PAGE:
Exceptions to an administrative law judge's recommendation that the Enbridge Line 3 replacement pipeline follow the existing route across Minnesota were filed with the Minnesota Public Utilities Commission on Wednesday.
Enbridge and several northern Minnesota bands, including the Fond du Lac Band of Lake Superior Chippewa, pushed back against the judge's non-binding recommendation filed last month that called for the route to pass through two reservations - Leech Lake and Fond du Lac - instead of around them, as Enbridge had proposed.
These exceptions are the last regulatory filings before the PUC is scheduled to vote June 21 on whether to approve the contentious oil pipeline.
If approved, the Line 3 replacement would cross 337 miles of northern Minnesota carrying 760,000 barrels of oil per day, and Enbridge's prefered route differs from the original line for much of that journey.
In a conference call with reporters Wednesday, Guy Jarvis, Enbridge's executive vice president of liquid pipelines and major projects, said the company won't even consider a pipeline route that isn't its preferred route.
"We're not focused on any other alternative other than our preferred route right now and I guess if the PUC arrives at a decision later in June that is contrary to that, we'll have to evaluate it at the time," Jarvis said, but added later that it could cost up to $1.3 billion to remove the existing pipeline and take it out of service.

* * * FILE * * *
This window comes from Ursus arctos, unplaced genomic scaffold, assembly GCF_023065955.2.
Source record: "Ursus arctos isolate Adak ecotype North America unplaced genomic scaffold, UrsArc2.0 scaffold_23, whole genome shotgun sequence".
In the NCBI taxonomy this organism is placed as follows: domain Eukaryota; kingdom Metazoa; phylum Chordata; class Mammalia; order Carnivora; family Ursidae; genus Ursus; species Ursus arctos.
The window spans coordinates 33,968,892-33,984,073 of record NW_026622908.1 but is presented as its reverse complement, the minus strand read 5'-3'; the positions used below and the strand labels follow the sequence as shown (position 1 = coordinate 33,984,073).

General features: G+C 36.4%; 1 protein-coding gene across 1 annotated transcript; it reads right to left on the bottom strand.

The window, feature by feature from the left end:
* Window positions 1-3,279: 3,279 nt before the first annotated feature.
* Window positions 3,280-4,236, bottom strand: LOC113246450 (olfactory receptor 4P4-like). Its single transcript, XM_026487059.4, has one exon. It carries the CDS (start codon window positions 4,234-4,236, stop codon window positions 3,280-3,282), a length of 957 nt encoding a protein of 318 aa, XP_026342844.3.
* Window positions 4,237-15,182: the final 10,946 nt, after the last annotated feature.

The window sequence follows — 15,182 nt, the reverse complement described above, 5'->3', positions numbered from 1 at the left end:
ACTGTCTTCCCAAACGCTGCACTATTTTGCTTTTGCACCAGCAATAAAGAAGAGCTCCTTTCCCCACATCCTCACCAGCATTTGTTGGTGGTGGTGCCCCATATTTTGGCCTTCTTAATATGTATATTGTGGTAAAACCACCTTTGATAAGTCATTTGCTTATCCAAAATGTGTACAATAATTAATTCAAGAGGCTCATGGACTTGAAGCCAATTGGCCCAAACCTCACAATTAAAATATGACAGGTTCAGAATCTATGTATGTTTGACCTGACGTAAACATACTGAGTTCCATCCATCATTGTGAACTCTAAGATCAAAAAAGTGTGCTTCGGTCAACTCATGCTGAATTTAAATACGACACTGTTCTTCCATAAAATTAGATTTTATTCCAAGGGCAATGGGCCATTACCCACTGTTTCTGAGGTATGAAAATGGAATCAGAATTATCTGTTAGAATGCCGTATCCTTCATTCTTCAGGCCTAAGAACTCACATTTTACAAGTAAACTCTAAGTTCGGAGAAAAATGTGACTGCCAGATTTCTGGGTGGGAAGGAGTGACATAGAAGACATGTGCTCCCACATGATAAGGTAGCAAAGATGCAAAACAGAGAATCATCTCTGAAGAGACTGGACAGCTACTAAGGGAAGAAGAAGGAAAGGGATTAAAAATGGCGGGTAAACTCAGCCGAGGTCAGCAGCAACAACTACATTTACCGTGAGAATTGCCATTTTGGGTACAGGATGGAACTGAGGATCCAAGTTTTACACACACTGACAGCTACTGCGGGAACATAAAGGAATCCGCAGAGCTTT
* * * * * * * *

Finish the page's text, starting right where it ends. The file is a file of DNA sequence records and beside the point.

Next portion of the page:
Following the existing route would also force the pipeline to shut down for periods of time, Jarvis said.
"Constructing the ALJ route in-trench would require lengthy pipeline outages, which would cause extended supply disruptions, leading to potentially higher gasoline prices impacting Minnesota and the surrounding region," Jarvis said. "The requirement for this shutdown is contrary to the finding that the pipeline is needed to meet the state's energy supply and reliability needs."
In its filing, Fond du Lac proposed a "No-Build" or "No-Action" alternative to any Line 3 route: "No-Build Alternative speaks for itself as the most reasonable and prudent alternative."
The Leech Lake Band of Ojibwe was more blunt in its exception: "The alternative recommended by the ALJ is actually the worst of all route alternatives because it completely disregards both the Band's sovereignty and the real safety and environmental issues posed by in-trench replacement along the Mainline Corridor."
Bands have the ability to stop the project if the PUC approves the judge's recommendation. Leech Lake promised to do just that.
"We'll have no choice but to defend ourselves by any means necessary from this unjust process," the band wrote.
Enbridge, based in Calgary, wants to replace its aging Line 3 with a new oil pipeline between Alberta and the company's terminal in Superior. Minnesota regulators have been reviewing the proposal and taking public comment since 2015.
Enbridge planned to leave the old pipeline in the ground after cleaning it and sealing it in parts.
Construction for the entire 1,031-mile replacement is already underway in Canada and Wisconsin, but it still needs to pass the review process in Minnesota.